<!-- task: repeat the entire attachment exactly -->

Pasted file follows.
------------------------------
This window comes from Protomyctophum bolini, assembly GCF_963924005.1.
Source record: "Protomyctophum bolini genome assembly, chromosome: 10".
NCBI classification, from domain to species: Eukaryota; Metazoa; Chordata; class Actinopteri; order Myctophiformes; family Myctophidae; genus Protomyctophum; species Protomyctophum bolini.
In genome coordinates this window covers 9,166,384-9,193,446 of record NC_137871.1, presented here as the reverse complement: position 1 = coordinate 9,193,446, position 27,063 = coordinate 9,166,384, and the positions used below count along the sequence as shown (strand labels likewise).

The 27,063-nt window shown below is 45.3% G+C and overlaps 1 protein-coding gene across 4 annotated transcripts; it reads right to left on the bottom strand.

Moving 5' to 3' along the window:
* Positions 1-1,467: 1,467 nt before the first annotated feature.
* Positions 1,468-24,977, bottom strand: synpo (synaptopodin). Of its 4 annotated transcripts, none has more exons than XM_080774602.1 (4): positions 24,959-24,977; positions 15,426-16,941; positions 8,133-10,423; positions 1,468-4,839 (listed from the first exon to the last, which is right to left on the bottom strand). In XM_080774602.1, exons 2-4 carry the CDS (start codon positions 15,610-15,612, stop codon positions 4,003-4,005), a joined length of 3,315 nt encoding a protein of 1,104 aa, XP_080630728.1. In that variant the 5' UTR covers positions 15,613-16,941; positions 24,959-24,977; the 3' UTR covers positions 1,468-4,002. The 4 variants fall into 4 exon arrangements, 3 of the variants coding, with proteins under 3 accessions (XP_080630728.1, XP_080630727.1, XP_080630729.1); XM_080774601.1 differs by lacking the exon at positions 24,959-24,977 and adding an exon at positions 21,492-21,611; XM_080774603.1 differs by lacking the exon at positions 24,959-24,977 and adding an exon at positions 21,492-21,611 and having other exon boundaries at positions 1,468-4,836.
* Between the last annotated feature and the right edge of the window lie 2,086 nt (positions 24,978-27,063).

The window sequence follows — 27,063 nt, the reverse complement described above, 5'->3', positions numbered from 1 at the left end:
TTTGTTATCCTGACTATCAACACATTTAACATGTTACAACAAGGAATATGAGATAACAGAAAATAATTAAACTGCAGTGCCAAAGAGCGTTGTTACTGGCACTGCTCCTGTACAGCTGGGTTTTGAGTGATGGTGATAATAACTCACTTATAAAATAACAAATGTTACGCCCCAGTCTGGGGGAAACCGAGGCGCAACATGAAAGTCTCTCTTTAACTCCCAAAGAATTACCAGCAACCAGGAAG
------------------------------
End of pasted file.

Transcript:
This window comes from Protomyctophum bolini, assembly GCF_963924005.1.
Source record: "Protomyctophum bolini genome assembly, chromosome: 10".
NCBI classification, from domain to species: Eukaryota; Metazoa; Chordata; class Actinopteri; order Myctophiformes; family Myctophidae; genus Protomyctophum; species Protomyctophum bolini.
In genome coordinates this window covers 9,166,384-9,193,446 of record NC_137871.1, presented here as the reverse complement: position 1 = coordinate 9,193,446, position 27,063 = coordinate 9,166,384, and the positions used below count along the sequence as shown (strand labels likewise).

The 27,063-nt window shown below is 45.3% G+C and overlaps 1 protein-coding gene across 4 annotated transcripts; it reads right to left on the bottom strand.

Moving 5' to 3' along the window:
* Positions 1-1,467: 1,467 nt before the first annotated feature.
* Positions 1,468-24,977, bottom strand: synpo (synaptopodin). Of its 4 annotated transcripts, none has more exons than XM_080774602.1 (4): positions 24,959-24,977; positions 15,426-16,941; positions 8,133-10,423; positions 1,468-4,839 (listed from the first exon to the last, which is right to left on the bottom strand). In XM_080774602.1, exons 2-4 carry the CDS (start codon positions 15,610-15,612, stop codon positions 4,003-4,005), a joined length of 3,315 nt encoding a protein of 1,104 aa, XP_080630728.1. In that variant the 5' UTR covers positions 15,613-16,941; positions 24,959-24,977; the 3' UTR covers positions 1,468-4,002. The 4 variants fall into 4 exon arrangements, 3 of the variants coding, with proteins under 3 accessions (XP_080630728.1, XP_080630727.1, XP_080630729.1); XM_080774601.1 differs by lacking the exon at positions 24,959-24,977 and adding an exon at positions 21,492-21,611; XM_080774603.1 differs by lacking the exon at positions 24,959-24,977 and adding an exon at positions 21,492-21,611 and having other exon boundaries at positions 1,468-4,836.
* Between the last annotated feature and the right edge of the window lie 2,086 nt (positions 24,978-27,063).

The window sequence follows — 27,063 nt, the reverse complement described above, 5'->3', positions numbered from 1 at the left end:
TTTGTTATCCTGACTATCAACACATTTAACATGTTACAACAAGGAATATGAGATAACAGAAAATAATTAAACTGCAGTGCCAAAGAGCGTTGTTACTGGCACTGCTCCTGTACAGCTGGGTTTTGAGTGATGGTGATAATAACTCACTTATAAAATAACAAATGTTACGCCCCAGTCTGGGGGAAACCGAGGCGCAACATGAAAGTCTCTCTTTAACTCCCAAAGAATTACCAGCAACCAGGAAG